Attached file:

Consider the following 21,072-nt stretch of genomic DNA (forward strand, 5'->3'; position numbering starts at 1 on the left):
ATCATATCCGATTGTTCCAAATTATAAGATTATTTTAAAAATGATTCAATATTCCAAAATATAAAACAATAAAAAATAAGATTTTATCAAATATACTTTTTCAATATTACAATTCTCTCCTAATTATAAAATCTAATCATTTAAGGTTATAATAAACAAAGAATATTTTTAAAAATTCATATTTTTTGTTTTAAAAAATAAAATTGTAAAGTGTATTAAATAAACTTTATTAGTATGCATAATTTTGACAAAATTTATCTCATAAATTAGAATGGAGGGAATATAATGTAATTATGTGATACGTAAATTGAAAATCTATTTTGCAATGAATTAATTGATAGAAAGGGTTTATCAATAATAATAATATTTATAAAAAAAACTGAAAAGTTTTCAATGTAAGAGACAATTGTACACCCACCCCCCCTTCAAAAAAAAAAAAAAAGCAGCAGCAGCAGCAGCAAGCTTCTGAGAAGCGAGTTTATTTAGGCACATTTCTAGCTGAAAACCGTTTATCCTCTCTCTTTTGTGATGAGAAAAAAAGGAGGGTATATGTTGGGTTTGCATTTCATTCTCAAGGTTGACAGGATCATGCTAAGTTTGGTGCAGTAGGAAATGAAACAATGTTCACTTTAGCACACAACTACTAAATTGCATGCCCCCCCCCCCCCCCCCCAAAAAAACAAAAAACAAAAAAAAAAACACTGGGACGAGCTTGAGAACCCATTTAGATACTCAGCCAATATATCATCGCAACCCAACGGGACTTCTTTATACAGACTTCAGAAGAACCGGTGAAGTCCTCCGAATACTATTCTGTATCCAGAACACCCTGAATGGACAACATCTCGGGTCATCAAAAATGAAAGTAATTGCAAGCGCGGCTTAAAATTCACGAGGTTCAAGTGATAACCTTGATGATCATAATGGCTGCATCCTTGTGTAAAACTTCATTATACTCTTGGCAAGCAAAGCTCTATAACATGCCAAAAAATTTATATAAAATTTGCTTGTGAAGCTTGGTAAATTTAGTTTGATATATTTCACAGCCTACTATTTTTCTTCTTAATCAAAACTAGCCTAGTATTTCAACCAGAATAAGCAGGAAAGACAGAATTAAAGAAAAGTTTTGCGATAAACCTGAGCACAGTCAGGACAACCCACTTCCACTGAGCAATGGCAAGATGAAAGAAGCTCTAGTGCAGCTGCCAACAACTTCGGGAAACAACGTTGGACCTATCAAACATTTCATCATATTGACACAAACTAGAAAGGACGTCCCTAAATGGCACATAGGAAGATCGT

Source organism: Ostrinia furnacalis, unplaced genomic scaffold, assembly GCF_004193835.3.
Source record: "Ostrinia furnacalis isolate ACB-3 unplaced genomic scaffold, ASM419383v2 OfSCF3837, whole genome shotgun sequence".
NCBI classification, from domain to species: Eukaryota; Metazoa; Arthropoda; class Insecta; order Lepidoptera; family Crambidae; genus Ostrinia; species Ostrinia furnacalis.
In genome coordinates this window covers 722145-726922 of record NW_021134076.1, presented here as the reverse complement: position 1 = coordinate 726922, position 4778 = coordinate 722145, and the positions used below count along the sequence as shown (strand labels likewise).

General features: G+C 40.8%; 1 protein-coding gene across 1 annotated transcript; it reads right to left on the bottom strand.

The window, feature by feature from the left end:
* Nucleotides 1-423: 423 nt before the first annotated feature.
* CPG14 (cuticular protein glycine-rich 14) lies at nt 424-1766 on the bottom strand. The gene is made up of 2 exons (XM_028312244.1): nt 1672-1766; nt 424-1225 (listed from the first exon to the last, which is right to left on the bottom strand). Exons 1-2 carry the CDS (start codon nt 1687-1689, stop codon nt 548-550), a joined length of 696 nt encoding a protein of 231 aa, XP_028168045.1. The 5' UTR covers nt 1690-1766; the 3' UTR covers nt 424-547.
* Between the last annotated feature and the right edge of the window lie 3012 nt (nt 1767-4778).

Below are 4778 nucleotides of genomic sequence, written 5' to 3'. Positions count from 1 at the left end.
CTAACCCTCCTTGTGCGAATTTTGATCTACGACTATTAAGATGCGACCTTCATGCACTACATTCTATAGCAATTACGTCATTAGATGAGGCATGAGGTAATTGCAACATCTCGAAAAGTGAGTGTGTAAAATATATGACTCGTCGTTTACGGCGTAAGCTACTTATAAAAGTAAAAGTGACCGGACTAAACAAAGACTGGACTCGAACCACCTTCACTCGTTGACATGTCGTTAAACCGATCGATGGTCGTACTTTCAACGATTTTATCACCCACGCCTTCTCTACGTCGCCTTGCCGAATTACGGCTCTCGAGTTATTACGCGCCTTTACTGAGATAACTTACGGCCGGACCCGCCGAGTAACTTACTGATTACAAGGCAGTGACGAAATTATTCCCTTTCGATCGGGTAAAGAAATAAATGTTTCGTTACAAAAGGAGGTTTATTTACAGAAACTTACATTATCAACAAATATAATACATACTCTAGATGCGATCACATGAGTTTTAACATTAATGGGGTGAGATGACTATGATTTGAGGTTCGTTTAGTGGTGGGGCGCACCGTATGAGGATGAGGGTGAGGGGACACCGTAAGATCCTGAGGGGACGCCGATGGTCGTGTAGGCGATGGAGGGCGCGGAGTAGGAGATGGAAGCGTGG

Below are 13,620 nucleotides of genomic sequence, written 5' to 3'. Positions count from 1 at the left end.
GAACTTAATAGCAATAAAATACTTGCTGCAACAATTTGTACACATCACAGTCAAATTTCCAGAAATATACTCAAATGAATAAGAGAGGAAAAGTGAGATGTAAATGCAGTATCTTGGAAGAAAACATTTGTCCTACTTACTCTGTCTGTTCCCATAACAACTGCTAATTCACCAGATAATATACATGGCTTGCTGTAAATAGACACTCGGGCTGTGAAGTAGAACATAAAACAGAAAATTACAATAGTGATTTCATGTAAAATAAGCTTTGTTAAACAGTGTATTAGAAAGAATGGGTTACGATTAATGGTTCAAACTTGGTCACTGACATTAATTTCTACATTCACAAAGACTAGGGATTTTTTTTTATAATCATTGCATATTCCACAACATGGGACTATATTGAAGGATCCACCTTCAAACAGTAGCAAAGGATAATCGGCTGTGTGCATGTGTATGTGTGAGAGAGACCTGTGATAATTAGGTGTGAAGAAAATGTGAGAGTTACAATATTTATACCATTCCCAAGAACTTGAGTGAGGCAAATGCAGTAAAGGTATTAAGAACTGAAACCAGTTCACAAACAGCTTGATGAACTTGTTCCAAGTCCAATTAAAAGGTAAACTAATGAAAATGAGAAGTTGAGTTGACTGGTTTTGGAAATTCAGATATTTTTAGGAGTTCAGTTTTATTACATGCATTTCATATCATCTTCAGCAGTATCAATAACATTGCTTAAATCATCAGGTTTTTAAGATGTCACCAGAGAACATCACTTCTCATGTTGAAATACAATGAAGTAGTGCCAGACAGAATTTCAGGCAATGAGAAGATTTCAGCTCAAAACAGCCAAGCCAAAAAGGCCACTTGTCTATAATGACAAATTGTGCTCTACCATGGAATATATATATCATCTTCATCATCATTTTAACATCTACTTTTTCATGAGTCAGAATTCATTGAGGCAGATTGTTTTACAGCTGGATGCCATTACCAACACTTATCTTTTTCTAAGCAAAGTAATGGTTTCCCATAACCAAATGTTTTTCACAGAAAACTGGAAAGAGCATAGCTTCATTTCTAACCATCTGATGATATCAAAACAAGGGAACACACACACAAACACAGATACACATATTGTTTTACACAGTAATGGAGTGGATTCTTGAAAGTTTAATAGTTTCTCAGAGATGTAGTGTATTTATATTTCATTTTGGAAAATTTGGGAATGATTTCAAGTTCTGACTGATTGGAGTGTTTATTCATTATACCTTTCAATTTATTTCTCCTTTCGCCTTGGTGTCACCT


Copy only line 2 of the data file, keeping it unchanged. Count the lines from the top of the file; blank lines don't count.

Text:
ATCATATCCGATTGTTCCAAATTATAAGATTATTTTAAAAATGATTCAATATTCCAAAATATAAAACAATAAAAAATAAGATTTTATCAAATATACTTTTTCAATATTACAATTCTCTCCTAATTATAAAATCTAATCATTTAAGGTTATAATAAACAAAGAATATTTTTAAAAATTCATATTTTTTGTTTTAAAAAATAAAATTGTAAAGTGTATTAAATAAACTTTATTAGTATGCATAATTTTGACAAAATTTATCTCATAAATTAGAATGGAGGGAATATAATGTAATTATGTGATACGTAAATTGAAAATCTATTTTGCAATGAATTAATTGATAGAAAGGGTTTATCAATAATAATAATATTTATAAAAAAAACTGAAAAGTTTTCAATGTAAGAGACAATTGTACACCCACCCCCCCTTCAAAAAAAAAAAAAAAGCAGCAGCAGCAGCAGCAAGCTTCTGAGAAGCGAGTTTATTTAGGCACATTTCTAGCTGAAAACCGTTTATCCTCTCTCTTTTGTGATGAGAAAAAAAGGAGGGTATATGTTGGGTTTGCATTTCATTCTCAAGGTTGACAGGATCATGCTAAGTTTGGTGCAGTAGGAAATGAAACAATGTTCACTTTAGCACACAACTACTAAATTGCATGCCCCCCCCCCCCCCCCCCAAAAAAACAAAAAACAAAAAAAAAAACACTGGGACGAGCTTGAGAACCCATTTAGATACTCAGCCAATATATCATCGCAACCCAACGGGACTTCTTTATACAGACTTCAGAAGAACCGGTGAAGTCCTCCGAATACTATTCTGTATCCAGAACACCCTGAATGGACAACATCTCGGGTCATCAAAAATGAAAGTAATTGCAAGCGCGGCTTAAAATTCACGAGGTTCAAGTGATAACCTTGATGATCATAATGGCTGCATCCTTGTGTAAAACTTCATTATACTCTTGGCAAGCAAAGCTCTATAACATGCCAAAAAATTTATATAAAATTTGCTTGTGAAGCTTGGTAAATTTAGTTTGATATATTTCACAGCCTACTATTTTTCTTCTTAATCAAAACTAGCCTAGTATTTCAACCAGAATAAGCAGGAAAGACAGAATTAAAGAAAAGTTTTGCGATAAACCTGAGCACAGTCAGGACAACCCACTTCCACTGAGCAATGGCAAGATGAAAGAAGCTCTAGTGCAGCTGCCAACAACTTCGGGAAACAACGTTGGACCTATCAAACATTTCATCATATTGACACAAACTAGAAAGGACGTCCCTAAATGGCACATAGGAAGATCGT